Controlled substance offences of any kind are also sufficient to deny entry to the US. Although cannabis is decriminalized in Canada and parts of the US, an individual can still be denied entry if they have a prior cannabis-related conviction. Furthermore, entry may still be denied without a conviction to an individual that admits to possession of cannabis, working in the cannabis industry, or even smoking cannabis in the past.
- “Petty offences” with a maximum possible penalty of under 1 year imprisonment and a sentence of 6 months or less (even offences of moral turpitude).
- Crimes committed while the individual was under the age of 18 and a minimum of 5 years before entry to the US.
- “Purely political offences,” including convictions based on baseless, trumped up, or fabricated charges; acts directed at the state containing no element of ordinary crimes; and common offences so connected to a political act that the offence may be regarded as political.
The Application Process
Obtaining an entry waiver can be a long process, often taking 1.5-2 years between compiling the application and processing time. It typically takes 6-18 months for Homeland Security to process an application once submitted, depending on its complexity.
A number of documents must be compiled to submit an application. The most time-consuming parts of the application process are obtaining a criminal record check from the RCMP and an official court record of each conviction from the court of conviction, each of which can take weeks to months. Applicants must also compile proof of citizenship, biographic information, and a signed statement explaining the circumstances of their charges and the rehabilitation and/or reformation of character that they have undergone since. Letters from three character references, although not strictly mandatory in all cases, can also increase the chances of an entry waiver being granted by supporting the personal statement. Similarly, a statement of purpose for travelling to the US can add specificity to the application. Lastly, a scan of the applicant’s fingerprints must be taken by a border agent at the time the application is submitted at a designated port of entry (listed here).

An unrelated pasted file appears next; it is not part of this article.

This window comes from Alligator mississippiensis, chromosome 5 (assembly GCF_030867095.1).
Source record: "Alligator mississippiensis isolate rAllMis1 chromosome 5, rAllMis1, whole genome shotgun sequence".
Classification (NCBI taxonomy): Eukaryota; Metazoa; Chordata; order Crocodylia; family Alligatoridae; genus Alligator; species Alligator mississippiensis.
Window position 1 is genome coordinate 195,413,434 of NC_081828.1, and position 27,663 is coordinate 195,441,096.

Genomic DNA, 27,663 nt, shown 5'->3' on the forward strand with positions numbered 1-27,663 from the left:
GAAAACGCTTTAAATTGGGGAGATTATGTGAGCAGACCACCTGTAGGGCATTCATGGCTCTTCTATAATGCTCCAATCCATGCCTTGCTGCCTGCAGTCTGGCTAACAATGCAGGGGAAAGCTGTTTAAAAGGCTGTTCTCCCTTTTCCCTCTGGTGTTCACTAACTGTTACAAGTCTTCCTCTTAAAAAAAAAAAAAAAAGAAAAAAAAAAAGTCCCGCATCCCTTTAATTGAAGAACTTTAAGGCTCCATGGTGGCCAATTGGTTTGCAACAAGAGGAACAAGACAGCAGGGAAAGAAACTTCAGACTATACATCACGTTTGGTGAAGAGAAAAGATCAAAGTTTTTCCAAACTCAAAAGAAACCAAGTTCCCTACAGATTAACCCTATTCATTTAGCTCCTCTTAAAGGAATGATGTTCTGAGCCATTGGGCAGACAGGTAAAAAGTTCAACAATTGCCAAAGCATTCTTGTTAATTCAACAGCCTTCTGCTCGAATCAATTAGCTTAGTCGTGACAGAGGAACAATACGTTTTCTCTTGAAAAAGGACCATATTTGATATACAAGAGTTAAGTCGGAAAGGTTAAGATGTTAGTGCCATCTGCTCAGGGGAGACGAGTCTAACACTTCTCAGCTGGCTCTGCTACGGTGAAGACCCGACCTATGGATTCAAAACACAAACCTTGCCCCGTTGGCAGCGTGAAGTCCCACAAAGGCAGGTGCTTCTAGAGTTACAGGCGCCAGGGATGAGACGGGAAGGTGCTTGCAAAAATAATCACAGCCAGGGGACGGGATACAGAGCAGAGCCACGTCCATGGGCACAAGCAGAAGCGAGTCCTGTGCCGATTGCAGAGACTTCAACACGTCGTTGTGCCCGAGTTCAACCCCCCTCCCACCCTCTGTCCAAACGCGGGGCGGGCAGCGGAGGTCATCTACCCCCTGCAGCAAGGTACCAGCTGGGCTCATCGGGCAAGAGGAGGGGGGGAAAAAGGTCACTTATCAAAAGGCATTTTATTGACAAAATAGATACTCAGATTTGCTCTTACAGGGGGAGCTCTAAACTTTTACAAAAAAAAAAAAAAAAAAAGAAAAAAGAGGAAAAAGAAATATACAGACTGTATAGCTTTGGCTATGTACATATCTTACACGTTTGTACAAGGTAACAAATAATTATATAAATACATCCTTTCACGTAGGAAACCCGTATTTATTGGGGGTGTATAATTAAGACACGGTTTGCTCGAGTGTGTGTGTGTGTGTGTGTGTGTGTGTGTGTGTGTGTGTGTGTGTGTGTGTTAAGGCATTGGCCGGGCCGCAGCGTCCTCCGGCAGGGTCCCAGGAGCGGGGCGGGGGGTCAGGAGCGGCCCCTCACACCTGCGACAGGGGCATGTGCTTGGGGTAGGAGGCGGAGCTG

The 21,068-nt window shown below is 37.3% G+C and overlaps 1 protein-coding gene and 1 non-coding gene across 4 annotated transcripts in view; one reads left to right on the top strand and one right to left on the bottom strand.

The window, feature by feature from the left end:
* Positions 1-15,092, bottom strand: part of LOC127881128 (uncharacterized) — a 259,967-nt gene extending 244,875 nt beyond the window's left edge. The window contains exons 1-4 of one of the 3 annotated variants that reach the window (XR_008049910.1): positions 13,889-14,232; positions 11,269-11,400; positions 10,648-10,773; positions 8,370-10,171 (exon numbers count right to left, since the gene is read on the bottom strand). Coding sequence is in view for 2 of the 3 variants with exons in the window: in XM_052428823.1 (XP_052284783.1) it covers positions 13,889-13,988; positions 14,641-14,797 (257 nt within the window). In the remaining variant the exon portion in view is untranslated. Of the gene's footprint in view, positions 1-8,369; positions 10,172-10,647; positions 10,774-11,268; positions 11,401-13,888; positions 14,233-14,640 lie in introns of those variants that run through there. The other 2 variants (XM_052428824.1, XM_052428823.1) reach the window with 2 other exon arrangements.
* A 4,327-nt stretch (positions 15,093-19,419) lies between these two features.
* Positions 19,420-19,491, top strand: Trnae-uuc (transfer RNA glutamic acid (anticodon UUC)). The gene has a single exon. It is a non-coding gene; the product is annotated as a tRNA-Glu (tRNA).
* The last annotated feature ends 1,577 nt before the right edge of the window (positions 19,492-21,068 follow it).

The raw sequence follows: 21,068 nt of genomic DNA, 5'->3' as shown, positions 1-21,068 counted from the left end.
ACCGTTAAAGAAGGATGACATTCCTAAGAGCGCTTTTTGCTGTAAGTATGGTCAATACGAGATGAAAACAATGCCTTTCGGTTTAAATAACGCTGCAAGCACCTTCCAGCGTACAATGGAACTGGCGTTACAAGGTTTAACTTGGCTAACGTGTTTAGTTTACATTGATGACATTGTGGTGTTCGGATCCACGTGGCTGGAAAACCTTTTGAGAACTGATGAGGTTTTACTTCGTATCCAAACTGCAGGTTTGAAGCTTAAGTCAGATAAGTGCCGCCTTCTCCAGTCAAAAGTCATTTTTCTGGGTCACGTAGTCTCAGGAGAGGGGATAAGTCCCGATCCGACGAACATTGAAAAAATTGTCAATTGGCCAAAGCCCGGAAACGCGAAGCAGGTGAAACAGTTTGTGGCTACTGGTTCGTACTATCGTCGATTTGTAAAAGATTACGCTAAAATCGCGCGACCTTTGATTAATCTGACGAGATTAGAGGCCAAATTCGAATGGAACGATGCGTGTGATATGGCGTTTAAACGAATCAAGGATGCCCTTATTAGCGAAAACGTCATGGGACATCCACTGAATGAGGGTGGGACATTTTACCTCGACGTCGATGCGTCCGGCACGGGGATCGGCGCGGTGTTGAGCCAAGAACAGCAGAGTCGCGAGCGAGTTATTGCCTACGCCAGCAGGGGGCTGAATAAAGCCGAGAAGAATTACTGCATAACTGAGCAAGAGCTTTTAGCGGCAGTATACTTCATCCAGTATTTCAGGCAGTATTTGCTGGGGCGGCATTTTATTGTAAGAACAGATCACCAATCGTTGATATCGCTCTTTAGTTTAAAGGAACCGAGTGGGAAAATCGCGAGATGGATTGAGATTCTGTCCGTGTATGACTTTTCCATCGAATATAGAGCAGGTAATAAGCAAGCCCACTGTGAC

Factors Affecting the Application